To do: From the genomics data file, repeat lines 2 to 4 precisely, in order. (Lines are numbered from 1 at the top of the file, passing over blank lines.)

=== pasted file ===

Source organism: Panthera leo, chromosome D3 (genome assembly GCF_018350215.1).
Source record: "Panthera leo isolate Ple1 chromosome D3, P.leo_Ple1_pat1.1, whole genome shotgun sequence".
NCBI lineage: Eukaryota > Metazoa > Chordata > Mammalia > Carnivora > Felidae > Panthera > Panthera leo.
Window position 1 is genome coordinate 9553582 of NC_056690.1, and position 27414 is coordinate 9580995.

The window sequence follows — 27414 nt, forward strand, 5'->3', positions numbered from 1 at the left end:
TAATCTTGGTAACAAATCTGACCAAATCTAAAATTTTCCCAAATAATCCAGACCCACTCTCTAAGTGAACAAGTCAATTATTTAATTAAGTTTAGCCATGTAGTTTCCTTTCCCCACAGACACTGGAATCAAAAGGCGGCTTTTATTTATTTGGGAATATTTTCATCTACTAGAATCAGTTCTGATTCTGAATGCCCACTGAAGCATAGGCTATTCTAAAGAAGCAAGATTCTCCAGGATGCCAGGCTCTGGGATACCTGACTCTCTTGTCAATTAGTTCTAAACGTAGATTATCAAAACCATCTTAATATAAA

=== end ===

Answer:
Source record: "Panthera leo isolate Ple1 chromosome D3, P.leo_Ple1_pat1.1, whole genome shotgun sequence".
NCBI lineage: Eukaryota > Metazoa > Chordata > Mammalia > Carnivora > Felidae > Panthera > Panthera leo.
Window position 1 is genome coordinate 9553582 of NC_056690.1, and position 27414 is coordinate 9580995.